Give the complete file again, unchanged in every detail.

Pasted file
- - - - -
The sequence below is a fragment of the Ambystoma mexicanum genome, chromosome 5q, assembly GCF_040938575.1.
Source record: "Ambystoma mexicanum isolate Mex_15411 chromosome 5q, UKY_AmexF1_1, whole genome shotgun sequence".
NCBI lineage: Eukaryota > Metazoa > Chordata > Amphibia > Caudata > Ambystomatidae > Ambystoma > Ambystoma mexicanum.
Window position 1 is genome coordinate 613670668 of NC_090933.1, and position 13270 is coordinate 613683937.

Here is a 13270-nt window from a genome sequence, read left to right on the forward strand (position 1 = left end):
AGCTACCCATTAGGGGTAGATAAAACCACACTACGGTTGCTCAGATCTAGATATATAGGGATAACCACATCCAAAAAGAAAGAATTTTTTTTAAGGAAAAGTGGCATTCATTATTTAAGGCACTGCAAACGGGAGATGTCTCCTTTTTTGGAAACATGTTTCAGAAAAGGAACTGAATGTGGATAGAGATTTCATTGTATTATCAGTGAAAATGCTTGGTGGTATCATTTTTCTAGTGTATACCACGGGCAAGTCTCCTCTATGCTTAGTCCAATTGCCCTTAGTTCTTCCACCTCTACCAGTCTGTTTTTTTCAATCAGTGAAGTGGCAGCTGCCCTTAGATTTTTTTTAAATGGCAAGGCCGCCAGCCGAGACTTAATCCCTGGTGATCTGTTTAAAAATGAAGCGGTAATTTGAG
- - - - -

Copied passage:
The sequence below is a fragment of the Ambystoma mexicanum genome, chromosome 5q, assembly GCF_040938575.1.
Source record: "Ambystoma mexicanum isolate Mex_15411 chromosome 5q, UKY_AmexF1_1, whole genome shotgun sequence".
NCBI lineage: Eukaryota > Metazoa > Chordata > Amphibia > Caudata > Ambystomatidae > Ambystoma > Ambystoma mexicanum.
Window position 1 is genome coordinate 613670668 of NC_090933.1, and position 13270 is coordinate 613683937.

Here is a 13270-nt window from a genome sequence, read left to right on the forward strand (position 1 = left end):
AGCTACCCATTAGGGGTAGATAAAACCACACTACGGTTGCTCAGATCTAGATATATAGGGATAACCACATCCAAAAAGAAAGAATTTTTTTTAAGGAAAAGTGGCATTCATTATTTAAGGCACTGCAAACGGGAGATGTCTCCTTTTTTGGAAACATGTTTCAGAAAAGGAACTGAATGTGGATAGAGATTTCATTGTATTATCAGTGAAAATGCTTGGTGGTATCATTTTTCTAGTGTATACCACGGGCAAGTCTCCTCTATGCTTAGTCCAATTGCCCTTAGTTCTTCCACCTCTACCAGTCTGTTTTTTTCAATCAGTGAAGTGGCAGCTGCCCTTAGATTTTTTTTAAATGGCAAGGCCGCCAGCCGAGACTTAATCCCTGGTGATCTGTTTAAAAATGAAGCGGTAATTTGAG